|13||Koller et al., "Toward Optimal Feature Selection," Proc. of 13th Conf. on Machine Learning, 1996.|
|14||Lewis et al., "Training Algorithms for Linear Text Classifiers," ACM SIGIR, 1996.|
|15||Lewis, "Evaluating and Optimizing Autonomous Text Classification Systems,"ACM SIGIR, 1995.|
|16||Lieberman, "Letizia: An Agent That Assists in Web Browsing," Proc. of International Joint Conference on Artificial Intelligence, 1995.|
|17||Losee, Jr., "Minimizing Information Overload: The Ranking of Electronic Messages,"Journal of Information Science 15, 1989.|
|18||Platt, "Fast Training of Support Vector Machines Using Sequential Minimal Optimization," Advances in Kernel Methods: Support Vector Learning, MIT Press, Cambridge, MA, 1999.|
|19||Platt, "Probabilistic Outputs for Support Vector Machines & Comparisons to Regularized Likelihood Methods," Adv. in Large Margin Classifiers, MIT Press, Cambridge, MA, 1999.|
|20||Sahami et al. "A Bayesian Approach to Filtering Junk E-Mail," Amer. Assoc. for Art. Intell. Technical Report WS-98-05, 1998.|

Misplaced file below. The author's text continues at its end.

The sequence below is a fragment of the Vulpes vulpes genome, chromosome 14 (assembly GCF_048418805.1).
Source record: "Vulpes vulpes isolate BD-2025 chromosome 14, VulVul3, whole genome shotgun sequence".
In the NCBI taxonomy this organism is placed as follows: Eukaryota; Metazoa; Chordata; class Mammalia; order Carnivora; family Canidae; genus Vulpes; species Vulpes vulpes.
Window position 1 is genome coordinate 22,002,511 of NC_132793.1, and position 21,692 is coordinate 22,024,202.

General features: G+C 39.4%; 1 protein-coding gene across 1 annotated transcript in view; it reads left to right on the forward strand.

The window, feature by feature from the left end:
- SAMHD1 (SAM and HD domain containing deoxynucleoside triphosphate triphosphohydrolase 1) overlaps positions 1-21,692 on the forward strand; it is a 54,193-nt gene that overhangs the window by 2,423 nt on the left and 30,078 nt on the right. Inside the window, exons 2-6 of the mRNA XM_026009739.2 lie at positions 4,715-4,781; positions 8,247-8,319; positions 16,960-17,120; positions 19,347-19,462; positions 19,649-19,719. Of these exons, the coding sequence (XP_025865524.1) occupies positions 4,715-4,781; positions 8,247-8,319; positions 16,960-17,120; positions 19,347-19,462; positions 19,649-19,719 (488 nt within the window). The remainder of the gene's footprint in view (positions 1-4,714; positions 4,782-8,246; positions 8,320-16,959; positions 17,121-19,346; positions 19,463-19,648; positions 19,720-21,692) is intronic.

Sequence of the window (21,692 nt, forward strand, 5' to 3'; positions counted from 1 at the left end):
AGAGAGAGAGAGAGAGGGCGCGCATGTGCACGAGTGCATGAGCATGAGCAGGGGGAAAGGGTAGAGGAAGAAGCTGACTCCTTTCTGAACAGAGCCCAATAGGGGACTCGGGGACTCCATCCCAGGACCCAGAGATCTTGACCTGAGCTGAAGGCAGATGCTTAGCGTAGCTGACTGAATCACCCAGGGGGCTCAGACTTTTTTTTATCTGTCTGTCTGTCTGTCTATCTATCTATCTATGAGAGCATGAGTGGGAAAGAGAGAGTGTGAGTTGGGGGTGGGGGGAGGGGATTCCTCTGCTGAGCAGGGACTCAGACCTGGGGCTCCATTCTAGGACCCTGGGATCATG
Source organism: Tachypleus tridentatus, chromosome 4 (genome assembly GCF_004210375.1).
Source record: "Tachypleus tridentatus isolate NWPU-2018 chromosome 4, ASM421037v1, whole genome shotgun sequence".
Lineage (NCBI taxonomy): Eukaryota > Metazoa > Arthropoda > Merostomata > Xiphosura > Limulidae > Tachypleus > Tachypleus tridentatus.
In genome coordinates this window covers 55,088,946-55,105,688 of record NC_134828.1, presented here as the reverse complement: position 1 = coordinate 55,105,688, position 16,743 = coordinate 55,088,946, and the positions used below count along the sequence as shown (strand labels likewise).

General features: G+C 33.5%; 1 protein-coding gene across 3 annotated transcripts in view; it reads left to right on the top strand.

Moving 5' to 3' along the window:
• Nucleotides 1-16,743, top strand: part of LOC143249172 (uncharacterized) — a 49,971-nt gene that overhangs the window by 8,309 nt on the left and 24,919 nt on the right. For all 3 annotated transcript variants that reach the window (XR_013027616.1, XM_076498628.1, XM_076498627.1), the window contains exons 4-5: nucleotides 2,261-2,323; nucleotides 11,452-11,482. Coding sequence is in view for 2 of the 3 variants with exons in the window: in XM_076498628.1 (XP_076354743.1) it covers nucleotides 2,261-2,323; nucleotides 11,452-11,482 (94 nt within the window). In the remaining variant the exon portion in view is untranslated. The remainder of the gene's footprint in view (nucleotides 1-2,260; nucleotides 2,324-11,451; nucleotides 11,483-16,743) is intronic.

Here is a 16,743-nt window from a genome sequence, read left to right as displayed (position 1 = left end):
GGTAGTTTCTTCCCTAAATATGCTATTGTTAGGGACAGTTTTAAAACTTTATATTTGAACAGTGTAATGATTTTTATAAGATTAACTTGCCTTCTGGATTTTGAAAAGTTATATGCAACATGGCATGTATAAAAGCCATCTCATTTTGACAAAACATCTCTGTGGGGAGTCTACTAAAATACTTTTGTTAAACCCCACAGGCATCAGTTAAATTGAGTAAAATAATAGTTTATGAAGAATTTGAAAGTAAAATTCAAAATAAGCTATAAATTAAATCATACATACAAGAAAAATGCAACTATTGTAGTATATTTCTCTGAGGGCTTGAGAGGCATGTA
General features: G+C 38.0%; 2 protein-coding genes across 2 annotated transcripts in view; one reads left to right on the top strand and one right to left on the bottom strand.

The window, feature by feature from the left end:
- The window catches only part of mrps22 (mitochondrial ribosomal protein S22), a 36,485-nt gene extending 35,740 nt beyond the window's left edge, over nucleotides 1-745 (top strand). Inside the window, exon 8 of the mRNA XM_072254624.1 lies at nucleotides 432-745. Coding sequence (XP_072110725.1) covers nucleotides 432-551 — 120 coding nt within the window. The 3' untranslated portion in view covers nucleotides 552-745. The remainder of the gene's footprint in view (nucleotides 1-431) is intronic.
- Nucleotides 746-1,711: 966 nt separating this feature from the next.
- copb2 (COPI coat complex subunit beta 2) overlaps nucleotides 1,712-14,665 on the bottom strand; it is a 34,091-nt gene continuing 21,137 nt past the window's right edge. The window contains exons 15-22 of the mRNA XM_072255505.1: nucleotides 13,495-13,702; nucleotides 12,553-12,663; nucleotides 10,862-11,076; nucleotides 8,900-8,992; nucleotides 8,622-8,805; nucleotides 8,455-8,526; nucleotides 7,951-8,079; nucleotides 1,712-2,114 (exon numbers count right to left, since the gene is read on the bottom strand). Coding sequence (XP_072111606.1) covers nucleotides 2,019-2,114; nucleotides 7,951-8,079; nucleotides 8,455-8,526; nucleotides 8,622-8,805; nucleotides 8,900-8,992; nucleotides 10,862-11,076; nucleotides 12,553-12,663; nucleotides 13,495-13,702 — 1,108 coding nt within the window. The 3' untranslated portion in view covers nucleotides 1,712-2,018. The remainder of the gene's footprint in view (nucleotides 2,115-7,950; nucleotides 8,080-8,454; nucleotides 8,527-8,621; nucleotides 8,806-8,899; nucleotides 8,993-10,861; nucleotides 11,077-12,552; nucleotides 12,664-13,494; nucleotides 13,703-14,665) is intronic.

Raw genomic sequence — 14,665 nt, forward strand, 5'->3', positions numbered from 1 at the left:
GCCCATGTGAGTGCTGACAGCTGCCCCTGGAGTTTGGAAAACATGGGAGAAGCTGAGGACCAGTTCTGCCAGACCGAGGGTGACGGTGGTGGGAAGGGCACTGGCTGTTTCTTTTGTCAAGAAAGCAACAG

|21||Webster's Third New International Dictionary, G.&C. Meriam Company, 1961, pp. 538, 834, 1460.|
|Citing Patent||Filing date||Publication date||Applicant||Title|
|US7167690 *||Nov 28, 2001||Jan 23, 2007||Koninklijke Philips Electronics N.V.||Radio communication system|
|US7383307||Jan 7, 2004||Jun 3, 2008||International Business Machines Corporation||Instant messaging windowing for topic threads|
|US7389507||Feb 10, 2003||Jun 17, 2008||Tandberg Data Corporation||Operating-system-independent modular programming method for robust just-in-time response to multiple asynchronous data streams|
|US7412491||Apr 30, 2003||Aug 12, 2008||International Business Machines Corporation||Method and apparatus for enhancing instant messaging systems|